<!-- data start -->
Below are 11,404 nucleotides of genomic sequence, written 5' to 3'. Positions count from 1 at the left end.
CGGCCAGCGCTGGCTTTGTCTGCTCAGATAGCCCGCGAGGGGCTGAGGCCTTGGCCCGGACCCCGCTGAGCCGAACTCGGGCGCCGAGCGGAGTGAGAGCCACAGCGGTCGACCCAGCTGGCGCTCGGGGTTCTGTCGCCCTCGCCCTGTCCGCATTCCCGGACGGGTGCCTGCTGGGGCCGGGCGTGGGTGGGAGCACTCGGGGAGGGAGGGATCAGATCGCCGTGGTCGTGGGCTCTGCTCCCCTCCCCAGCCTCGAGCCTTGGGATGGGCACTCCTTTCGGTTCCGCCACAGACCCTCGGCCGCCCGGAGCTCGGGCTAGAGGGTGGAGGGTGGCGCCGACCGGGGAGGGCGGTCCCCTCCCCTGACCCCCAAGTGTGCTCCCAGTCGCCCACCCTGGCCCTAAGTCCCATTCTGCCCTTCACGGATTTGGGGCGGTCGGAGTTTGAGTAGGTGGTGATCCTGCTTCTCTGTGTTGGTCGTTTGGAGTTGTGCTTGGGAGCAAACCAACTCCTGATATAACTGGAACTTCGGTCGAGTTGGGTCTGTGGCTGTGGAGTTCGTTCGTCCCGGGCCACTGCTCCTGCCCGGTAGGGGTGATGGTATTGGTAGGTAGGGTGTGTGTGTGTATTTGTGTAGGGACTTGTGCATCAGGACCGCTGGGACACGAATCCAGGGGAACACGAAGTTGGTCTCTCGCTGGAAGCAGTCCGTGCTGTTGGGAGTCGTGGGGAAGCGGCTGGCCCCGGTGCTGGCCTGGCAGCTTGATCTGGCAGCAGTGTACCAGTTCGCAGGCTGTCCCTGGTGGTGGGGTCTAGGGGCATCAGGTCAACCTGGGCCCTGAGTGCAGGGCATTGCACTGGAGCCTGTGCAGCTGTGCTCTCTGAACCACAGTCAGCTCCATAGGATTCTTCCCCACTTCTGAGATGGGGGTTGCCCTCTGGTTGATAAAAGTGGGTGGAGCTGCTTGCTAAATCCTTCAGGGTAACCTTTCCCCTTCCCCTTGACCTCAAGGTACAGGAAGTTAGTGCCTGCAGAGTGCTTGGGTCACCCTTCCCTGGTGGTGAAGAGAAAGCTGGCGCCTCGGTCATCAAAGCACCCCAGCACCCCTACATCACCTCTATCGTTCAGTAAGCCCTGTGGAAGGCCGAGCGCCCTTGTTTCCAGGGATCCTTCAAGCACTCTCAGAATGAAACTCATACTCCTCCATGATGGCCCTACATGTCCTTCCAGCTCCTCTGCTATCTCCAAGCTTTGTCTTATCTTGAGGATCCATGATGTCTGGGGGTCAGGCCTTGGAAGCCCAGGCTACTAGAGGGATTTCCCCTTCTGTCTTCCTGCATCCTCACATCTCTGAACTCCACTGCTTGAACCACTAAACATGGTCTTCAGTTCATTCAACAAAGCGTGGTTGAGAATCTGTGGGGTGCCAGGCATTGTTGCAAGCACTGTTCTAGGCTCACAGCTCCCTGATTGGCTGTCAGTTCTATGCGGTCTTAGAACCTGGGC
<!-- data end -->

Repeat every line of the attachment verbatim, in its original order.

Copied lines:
Below are 11,404 nucleotides of genomic sequence, written 5' to 3'. Positions count from 1 at the left end.
CGGCCAGCGCTGGCTTTGTCTGCTCAGATAGCCCGCGAGGGGCTGAGGCCTTGGCCCGGACCCCGCTGAGCCGAACTCGGGCGCCGAGCGGAGTGAGAGCCACAGCGGTCGACCCAGCTGGCGCTCGGGGTTCTGTCGCCCTCGCCCTGTCCGCATTCCCGGACGGGTGCCTGCTGGGGCCGGGCGTGGGTGGGAGCACTCGGGGAGGGAGGGATCAGATCGCCGTGGTCGTGGGCTCTGCTCCCCTCCCCAGCCTCGAGCCTTGGGATGGGCACTCCTTTCGGTTCCGCCACAGACCCTCGGCCGCCCGGAGCTCGGGCTAGAGGGTGGAGGGTGGCGCCGACCGGGGAGGGCGGTCCCCTCCCCTGACCCCCAAGTGTGCTCCCAGTCGCCCACCCTGGCCCTAAGTCCCATTCTGCCCTTCACGGATTTGGGGCGGTCGGAGTTTGAGTAGGTGGTGATCCTGCTTCTCTGTGTTGGTCGTTTGGAGTTGTGCTTGGGAGCAAACCAACTCCTGATATAACTGGAACTTCGGTCGAGTTGGGTCTGTGGCTGTGGAGTTCGTTCGTCCCGGGCCACTGCTCCTGCCCGGTAGGGGTGATGGTATTGGTAGGTAGGGTGTGTGTGTGTATTTGTGTAGGGACTTGTGCATCAGGACCGCTGGGACACGAATCCAGGGGAACACGAAGTTGGTCTCTCGCTGGAAGCAGTCCGTGCTGTTGGGAGTCGTGGGGAAGCGGCTGGCCCCGGTGCTGGCCTGGCAGCTTGATCTGGCAGCAGTGTACCAGTTCGCAGGCTGTCCCTGGTGGTGGGGTCTAGGGGCATCAGGTCAACCTGGGCCCTGAGTGCAGGGCATTGCACTGGAGCCTGTGCAGCTGTGCTCTCTGAACCACAGTCAGCTCCATAGGATTCTTCCCCACTTCTGAGATGGGGGTTGCCCTCTGGTTGATAAAAGTGGGTGGAGCTGCTTGCTAAATCCTTCAGGGTAACCTTTCCCCTTCCCCTTGACCTCAAGGTACAGGAAGTTAGTGCCTGCAGAGTGCTTGGGTCACCCTTCCCTGGTGGTGAAGAGAAAGCTGGCGCCTCGGTCATCAAAGCACCCCAGCACCCCTACATCACCTCTATCGTTCAGTAAGCCCTGTGGAAGGCCGAGCGCCCTTGTTTCCAGGGATCCTTCAAGCACTCTCAGAATGAAACTCATACTCCTCCATGATGGCCCTACATGTCCTTCCAGCTCCTCTGCTATCTCCAAGCTTTGTCTTATCTTGAGGATCCATGATGTCTGGGGGTCAGGCCTTGGAAGCCCAGGCTACTAGAGGGATTTCCCCTTCTGTCTTCCTGCATCCTCACATCTCTGAACTCCACTGCTTGAACCACTAAACATGGTCTTCAGTTCATTCAACAAAGCGTGGTTGAGAATCTGTGGGGTGCCAGGCATTGTTGCAAGCACTGTTCTAGGCTCACAGCTCCCTGATTGGCTGTCAGTTCTATGCGGTCTTAGAACCTGGGC